Path planning device and method, cost evaluation device, and moving body

Abstract

To generate an optimal path in a search space represented by a grid. A path search device includes: an edge generation section that generates edges extending to neighboring nodes located at least forward and diagonally forward right and left of a focus node, assuming that each grid point is a node and that a minimum cost node among end nodes each located at an end of the edges is the focus node, when a cost from a start point to a given node is a cost of the given node; an edge cost calculation/readout section that reads out a shortest distance from a reference node to the neighboring node (first distance) and a shortest distance from the reference node to the focus node (second distance) from a database, assuming that a node obtained by tracing back a predetermined number of nodes from the focus node in a direction toward the start point along the path is the reference node; a path cost calculation section that calculates a cost of a path from the start point to the neighboring node as a sum of costs of edges constituting the path; and a path determination section that selects a path having a minimum cost from the start point to the end point.

Claims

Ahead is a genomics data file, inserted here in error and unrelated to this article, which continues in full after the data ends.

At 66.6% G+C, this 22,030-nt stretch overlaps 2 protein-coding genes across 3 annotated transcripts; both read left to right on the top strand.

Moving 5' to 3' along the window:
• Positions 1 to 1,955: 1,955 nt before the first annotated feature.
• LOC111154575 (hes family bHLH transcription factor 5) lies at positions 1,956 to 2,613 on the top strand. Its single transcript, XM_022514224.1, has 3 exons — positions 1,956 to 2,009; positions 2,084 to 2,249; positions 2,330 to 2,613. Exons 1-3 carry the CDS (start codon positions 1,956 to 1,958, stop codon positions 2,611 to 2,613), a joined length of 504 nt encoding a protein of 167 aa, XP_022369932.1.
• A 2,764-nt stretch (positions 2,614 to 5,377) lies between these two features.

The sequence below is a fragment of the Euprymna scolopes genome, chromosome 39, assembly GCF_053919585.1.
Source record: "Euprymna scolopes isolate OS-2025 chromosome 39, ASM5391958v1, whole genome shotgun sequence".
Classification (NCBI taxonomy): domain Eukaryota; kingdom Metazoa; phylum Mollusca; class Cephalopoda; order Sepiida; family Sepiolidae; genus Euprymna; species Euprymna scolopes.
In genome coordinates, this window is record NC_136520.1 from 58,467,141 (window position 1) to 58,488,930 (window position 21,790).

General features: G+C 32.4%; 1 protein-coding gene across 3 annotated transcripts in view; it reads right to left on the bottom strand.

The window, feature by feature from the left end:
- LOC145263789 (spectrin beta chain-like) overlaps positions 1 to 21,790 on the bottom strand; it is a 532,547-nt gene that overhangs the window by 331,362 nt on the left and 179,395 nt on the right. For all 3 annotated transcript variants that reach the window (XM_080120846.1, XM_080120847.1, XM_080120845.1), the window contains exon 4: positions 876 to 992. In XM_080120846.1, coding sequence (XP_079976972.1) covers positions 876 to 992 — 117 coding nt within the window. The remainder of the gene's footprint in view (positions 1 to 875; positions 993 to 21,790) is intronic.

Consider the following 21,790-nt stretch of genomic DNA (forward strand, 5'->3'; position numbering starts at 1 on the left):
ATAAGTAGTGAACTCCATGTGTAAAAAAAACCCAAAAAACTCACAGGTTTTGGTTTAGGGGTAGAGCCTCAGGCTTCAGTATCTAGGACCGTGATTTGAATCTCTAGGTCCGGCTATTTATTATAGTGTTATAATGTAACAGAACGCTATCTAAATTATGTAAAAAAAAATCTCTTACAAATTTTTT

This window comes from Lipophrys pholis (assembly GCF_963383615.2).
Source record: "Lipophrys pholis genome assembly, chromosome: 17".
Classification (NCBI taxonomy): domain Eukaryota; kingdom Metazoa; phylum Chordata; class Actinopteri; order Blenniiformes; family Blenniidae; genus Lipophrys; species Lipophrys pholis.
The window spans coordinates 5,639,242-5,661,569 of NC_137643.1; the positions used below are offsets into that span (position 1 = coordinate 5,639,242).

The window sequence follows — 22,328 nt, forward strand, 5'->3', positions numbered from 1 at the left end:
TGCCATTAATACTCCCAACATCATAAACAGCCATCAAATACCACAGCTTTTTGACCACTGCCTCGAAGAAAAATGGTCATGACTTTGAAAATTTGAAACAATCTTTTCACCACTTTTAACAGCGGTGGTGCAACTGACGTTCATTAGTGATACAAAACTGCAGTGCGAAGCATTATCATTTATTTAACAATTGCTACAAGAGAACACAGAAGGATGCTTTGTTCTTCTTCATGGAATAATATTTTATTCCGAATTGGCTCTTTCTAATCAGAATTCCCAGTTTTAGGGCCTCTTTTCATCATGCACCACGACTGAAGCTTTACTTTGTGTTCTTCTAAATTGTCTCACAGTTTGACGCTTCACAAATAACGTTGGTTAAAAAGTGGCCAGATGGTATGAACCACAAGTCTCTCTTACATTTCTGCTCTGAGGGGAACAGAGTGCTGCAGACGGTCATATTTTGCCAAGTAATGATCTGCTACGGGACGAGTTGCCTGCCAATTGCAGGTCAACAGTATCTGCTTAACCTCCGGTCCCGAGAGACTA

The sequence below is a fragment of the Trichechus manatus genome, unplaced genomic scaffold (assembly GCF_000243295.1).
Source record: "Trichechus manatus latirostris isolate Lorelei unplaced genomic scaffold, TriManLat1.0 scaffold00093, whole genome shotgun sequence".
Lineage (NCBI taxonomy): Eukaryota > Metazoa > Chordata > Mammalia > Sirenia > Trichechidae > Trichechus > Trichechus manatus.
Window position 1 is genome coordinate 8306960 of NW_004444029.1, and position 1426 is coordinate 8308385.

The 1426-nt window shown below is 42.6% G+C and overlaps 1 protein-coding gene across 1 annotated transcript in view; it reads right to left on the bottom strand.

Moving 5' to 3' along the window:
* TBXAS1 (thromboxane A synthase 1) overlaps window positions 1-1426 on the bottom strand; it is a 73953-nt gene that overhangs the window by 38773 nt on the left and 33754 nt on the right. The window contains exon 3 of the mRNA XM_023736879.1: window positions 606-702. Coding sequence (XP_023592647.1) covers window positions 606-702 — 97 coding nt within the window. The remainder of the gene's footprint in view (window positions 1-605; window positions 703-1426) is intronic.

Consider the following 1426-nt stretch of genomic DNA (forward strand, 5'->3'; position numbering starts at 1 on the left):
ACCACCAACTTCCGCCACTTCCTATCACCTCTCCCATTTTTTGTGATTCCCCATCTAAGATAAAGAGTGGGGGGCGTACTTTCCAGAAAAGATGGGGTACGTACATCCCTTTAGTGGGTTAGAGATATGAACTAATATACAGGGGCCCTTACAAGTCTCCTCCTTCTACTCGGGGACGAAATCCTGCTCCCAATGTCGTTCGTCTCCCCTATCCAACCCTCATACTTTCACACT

1. A path search device that selects a minimum cost path among paths from a start point to an end point, which are included in an area represented by a grid, the path search device comprising: a path cost calculation section that calculates a cost of a path from the start point to the end point, assuming that each grid point is a node and that, when a node obtained by tracing back a predetermined number of nodes from a focus node of current interest in a direction toward the start point along the path is a reference node, a cost of an edge extending from the focus node to a neighboring node adjacent to the focus node is a value given by subtracting a second distance representing a distance from the reference node to the focus node from a first distance representing a distance from the reference node to the neighboring node; a path determination section that determines a path according to the cost of the path; an edge generation section that generates edges extending to neighboring nodes located at least forward, diagonally forward right, and diagonally forward left of a focus node, assuming that a minimum cost node among end nodes each located at an end of the edges is the focus node, when a cost from the start point to a given node is a cost of the given node; and an edge cost calculation/readout section that calculates the first distance and the second distance or reads out the first distance and the second distance from a database, wherein: the path cost calculation section calculates a cost of a path from the start point to each of the neighboring nodes as a sum of costs of edges constituting the path; and the path determination section selects a path having a minimum cost from the start point to the end point, when the neighboring node corresponds to the end point. 2. The path search device according to claim 1 , wherein the edge generation section extends edges to eight neighboring nodes adjacent to the start point, when the focus node corresponds to the start point. 3. The path search device according to claim 1 , wherein the edge cost calculation/readout section sets a cost of an edge extending from the focus node to the neighboring node as a distance between the focus node and the neighboring node, before the number of nodes from the start point to the neighboring node reaches the predetermined number. 4. The path search device according to claim 1 , wherein the path cost calculation section calculates a cost of the neighboring node as a sum of distances of edges constituting a path from the start point to the neighboring node, before the number of nodes from the start point to the neighboring node reaches the predetermined number.